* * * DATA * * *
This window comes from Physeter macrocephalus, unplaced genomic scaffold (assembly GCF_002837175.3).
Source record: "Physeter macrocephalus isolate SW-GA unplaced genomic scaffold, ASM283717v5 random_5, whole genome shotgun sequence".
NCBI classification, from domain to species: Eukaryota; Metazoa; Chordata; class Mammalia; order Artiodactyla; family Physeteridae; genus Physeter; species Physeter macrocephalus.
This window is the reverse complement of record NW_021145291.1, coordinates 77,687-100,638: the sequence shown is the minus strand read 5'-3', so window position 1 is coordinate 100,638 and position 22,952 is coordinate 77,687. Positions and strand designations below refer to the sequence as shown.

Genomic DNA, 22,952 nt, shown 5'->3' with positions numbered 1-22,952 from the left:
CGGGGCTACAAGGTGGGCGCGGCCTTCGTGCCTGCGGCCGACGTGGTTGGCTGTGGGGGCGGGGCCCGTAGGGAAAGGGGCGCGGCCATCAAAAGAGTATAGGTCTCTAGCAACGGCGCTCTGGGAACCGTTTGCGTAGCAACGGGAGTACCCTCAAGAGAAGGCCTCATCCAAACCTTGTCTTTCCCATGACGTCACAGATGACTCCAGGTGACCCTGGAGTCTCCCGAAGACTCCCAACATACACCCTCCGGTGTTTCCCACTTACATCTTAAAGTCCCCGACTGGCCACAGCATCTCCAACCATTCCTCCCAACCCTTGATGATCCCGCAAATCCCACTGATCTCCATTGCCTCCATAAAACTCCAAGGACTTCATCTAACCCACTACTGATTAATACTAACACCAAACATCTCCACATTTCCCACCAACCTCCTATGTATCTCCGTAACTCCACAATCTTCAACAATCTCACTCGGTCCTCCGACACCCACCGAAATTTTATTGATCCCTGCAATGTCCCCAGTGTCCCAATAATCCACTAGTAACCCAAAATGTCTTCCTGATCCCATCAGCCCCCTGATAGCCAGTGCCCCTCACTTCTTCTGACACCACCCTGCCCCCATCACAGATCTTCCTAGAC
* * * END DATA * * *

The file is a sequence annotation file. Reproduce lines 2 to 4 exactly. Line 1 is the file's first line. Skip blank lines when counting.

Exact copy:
Source record: "Physeter macrocephalus isolate SW-GA unplaced genomic scaffold, ASM283717v5 random_5, whole genome shotgun sequence".
NCBI classification, from domain to species: Eukaryota; Metazoa; Chordata; class Mammalia; order Artiodactyla; family Physeteridae; genus Physeter; species Physeter macrocephalus.
This window is the reverse complement of record NW_021145291.1, coordinates 77,687-100,638: the sequence shown is the minus strand read 5'-3', so window position 1 is coordinate 100,638 and position 22,952 is coordinate 77,687. Positions and strand designations below refer to the sequence as shown.